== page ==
Japan has bid farewell to assassinated former Prime Minister Shinzo Abe with a rare state funeral that divided the nation.
Some 4,000 mourners – including Australian Prime Minister Antony Albanese, Indian Prime Minister Narendra Modi, Japan’s Crown Prince Akishino, and United States Vice President Kamala Harris – attended Tuesday’s ceremony for Abe, who was gunned down on July 8 while delivering a campaign speech in the western city of Nara.
The event began at 2pm (05:00 GMT) with the Japan Self-Defense Forces firing 19 shots in honour of Japan’s longest-serving prime minister as his wife, Akie Abe, carried his ashes into Tokyo’s Nippon Budokan hall.
A military band played the national anthem and soldiers dressed in white uniforms took Abe’s ashes and placed them on a pedestal decorated with yellow and white chrysanthemum flowers.
Attendants observed a moment of silence for Abe.
Outside, in a nearby park, thousands of Japanese people queued to offer floral tributes to the slain politician. Some reported waiting for up to three hours.
But the state funeral has also prompted protests in downtown Tokyo, with demonstrators criticising Abe for his legacy of divisive policies as well as the event’s $11.5m bill.
A recent poll conducted by the Mainichi newspaper shows that some 62 percent of respondents do not approve of a state funeral for Abe.
Revelations about ties between Abe, his ruling Liberal Democratic Party (LDP) and the Unification Church have also spurred public outrage.
Abe’s assassin, Tetsuya Yamagami, blamed the church – which critics call a “predatory cult” – for his family’s financial ruin and had told investigators that he shot Abe on July 8 because of the prime minister’s support for the church.
Since then, Japanese media has reported extensively on how the church forcibly extracted exorbitant donations from its followers in the country.
An internal LDP survey had found that nearly half the governing party’s 379 national legislators also had ties with the church and affiliated groups. These range from attending the church’s events to receiving donations and accepting volunteers for election support.
The disclosures have caused Prime Minister Fumio Kishida’s approval ratings to plunge below 30 percent.
In a bid to address the anger, Kishida shuffled his cabinet and ordered LDP legislators to sever ties with the Unification Church.
But Kishida defended the state funeral as necessary, citing Abe’s “achievements” over his eight years in office and the receipt of some 1,700 messages of condolences from more than 260 countries and regions.
Some 700 foreign dignitaries attended Tuesday’s event and the prime minister also cited the chance to conduct diplomacy as a reason for the funeral, spending Monday night and Tuesday morning in meetings with world leaders.
In a 12-minute eulogy for Abe, Kishida praised his late mentor as an inspiring politician with a clear vision for post-war economic growth and development of Japan and the world, as well as promoting the concept of a “free and open Indo-Pacific” as a counter to China’s rise.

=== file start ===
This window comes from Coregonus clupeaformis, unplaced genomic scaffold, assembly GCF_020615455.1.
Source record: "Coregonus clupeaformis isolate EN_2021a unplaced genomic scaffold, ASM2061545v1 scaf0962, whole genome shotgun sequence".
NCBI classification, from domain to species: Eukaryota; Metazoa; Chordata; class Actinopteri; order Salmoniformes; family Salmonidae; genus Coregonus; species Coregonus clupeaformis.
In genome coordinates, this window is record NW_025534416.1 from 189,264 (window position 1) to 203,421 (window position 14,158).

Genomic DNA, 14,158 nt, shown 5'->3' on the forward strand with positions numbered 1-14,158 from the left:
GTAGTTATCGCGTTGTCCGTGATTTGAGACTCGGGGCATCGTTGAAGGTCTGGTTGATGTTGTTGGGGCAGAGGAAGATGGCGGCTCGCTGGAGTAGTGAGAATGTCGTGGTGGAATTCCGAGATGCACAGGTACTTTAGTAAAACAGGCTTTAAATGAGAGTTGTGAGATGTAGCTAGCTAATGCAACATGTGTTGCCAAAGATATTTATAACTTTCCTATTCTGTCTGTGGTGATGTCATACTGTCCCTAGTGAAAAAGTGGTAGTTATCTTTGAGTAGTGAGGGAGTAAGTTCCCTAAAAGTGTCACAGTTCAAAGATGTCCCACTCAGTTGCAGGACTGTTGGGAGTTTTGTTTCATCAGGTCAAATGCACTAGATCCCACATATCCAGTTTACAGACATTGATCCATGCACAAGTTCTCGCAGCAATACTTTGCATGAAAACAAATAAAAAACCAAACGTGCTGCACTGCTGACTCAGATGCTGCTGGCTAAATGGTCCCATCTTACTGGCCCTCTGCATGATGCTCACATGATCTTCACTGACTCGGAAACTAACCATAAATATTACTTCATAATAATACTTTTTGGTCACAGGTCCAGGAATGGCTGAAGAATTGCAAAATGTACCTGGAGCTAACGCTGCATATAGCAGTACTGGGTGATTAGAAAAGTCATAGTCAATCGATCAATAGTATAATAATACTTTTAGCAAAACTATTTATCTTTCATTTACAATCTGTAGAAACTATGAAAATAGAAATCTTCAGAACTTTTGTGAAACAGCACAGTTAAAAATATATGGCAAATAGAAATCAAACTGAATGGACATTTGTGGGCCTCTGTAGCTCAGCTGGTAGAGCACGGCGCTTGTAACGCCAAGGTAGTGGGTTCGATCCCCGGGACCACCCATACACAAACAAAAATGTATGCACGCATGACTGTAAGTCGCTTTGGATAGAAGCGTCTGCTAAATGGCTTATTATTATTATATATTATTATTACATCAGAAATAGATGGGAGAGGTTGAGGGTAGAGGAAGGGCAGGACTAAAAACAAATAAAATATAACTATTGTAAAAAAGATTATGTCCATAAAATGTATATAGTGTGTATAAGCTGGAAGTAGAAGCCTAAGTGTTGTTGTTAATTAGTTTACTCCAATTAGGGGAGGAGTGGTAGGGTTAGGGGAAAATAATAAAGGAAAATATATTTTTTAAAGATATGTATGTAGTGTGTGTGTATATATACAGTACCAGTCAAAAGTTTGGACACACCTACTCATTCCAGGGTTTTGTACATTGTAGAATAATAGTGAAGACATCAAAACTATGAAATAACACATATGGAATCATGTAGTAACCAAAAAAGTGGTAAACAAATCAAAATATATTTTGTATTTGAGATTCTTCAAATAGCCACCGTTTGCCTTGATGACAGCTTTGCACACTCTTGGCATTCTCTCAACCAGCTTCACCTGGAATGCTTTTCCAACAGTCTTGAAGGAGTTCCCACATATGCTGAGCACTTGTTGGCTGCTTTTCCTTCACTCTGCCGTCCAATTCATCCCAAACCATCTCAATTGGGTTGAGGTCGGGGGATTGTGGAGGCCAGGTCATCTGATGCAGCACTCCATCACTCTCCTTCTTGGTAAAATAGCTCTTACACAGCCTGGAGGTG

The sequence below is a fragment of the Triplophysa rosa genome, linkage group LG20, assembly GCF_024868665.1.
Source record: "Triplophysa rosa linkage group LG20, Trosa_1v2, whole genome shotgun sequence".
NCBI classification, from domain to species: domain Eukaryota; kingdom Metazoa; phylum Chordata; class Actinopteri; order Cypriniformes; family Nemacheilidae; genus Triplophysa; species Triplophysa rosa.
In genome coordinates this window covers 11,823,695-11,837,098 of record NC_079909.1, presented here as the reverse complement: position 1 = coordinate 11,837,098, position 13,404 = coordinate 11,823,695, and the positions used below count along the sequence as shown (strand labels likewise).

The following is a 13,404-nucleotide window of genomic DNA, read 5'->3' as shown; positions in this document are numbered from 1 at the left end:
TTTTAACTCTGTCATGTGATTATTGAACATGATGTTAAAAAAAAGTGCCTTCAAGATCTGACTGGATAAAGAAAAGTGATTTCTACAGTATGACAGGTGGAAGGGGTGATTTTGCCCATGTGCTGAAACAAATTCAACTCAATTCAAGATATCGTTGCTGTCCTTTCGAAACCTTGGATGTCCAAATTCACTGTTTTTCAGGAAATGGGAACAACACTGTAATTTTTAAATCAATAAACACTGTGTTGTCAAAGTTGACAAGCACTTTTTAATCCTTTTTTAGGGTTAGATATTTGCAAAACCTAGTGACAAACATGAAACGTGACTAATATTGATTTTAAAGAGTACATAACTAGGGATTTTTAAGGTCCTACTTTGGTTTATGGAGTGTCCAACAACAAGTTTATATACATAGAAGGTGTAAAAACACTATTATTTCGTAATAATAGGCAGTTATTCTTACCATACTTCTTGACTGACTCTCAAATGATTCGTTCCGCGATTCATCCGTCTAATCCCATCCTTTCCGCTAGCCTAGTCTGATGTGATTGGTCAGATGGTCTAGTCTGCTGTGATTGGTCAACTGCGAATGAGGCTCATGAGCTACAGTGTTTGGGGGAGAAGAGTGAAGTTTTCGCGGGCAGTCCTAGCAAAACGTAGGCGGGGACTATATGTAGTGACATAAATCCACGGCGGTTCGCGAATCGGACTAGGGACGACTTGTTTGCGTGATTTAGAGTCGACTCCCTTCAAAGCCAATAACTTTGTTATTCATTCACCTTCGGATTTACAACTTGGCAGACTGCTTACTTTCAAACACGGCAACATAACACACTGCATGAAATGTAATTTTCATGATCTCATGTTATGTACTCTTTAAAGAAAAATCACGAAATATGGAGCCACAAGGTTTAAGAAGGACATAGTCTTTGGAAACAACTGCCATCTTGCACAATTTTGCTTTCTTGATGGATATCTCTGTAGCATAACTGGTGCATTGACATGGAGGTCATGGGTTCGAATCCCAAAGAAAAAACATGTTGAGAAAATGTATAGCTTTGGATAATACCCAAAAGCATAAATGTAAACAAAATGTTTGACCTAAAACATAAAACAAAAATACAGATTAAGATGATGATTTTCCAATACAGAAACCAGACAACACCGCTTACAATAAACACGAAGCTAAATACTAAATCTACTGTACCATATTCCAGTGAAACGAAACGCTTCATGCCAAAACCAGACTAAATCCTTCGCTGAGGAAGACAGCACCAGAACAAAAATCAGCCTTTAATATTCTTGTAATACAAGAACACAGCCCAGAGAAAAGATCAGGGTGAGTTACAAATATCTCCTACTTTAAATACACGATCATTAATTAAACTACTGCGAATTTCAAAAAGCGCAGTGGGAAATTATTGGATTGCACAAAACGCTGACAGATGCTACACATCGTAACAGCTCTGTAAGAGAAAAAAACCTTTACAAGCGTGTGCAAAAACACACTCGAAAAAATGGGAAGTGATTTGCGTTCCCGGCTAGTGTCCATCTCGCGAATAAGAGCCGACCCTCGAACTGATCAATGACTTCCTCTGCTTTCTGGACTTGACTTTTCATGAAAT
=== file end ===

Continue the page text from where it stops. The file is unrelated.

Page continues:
Looking up at a large photo of a smiling Abe, Kishida said the loss came too soon.
“You were a person who should have lived much longer,” Kishida said.
“I had a firm belief that you were to contribute as a compass to show the future direction of Japan and the rest of the world for 10 or 20 more years.”
The state funeral for Abe, who received a private funeral days after his assassination, was the first for an ex-premier since former Prime Minister Shigeru Yoshida in 1967.
But Japanese opposition parties had boycotted the event, saying Abe did not deserve the honour.
They pointed to contentious policies such as Abe’s push to revise Japan’s pacifist constitution and his nationalistic rhetoric that had soured relations with neighbouring countries, including South Korea.
At the time of his resignation for health reasons in 2020, Abe was also mired in scandals in which he was alleged to have misused political funds and engaged in cronyism. He was also facing criticism at the time for his poor handling of the COVID-19 pandemic and his determination to hold the Tokyo Olympics and Paralympics despite the outbreak.
“Kishida’s decision to honour Abe with a state funeral without consulting the Diet or judiciary smacks of exactly the arrogance of power that the public associates with Abe,” Jeffrey Kingston, professor of history and Asian studies at Temple University in Japan told Al Jazeera.
“By a 2-1 margin the public opposes the state funeral and much of this opposition can be attributed to Abe’s toxic legacies and limited achievements,” Kingston said.
“Polls suggest few believe Kishida has handled the Church issue competently and this is part of the reason he has plunged in the polls,” he said.
“Supporters hope it will all blow over but the media spotlight may sustain the anger and now there are the Olympic bribery scandals that provide further reminders about the sleazy ways and means of the Abe government.”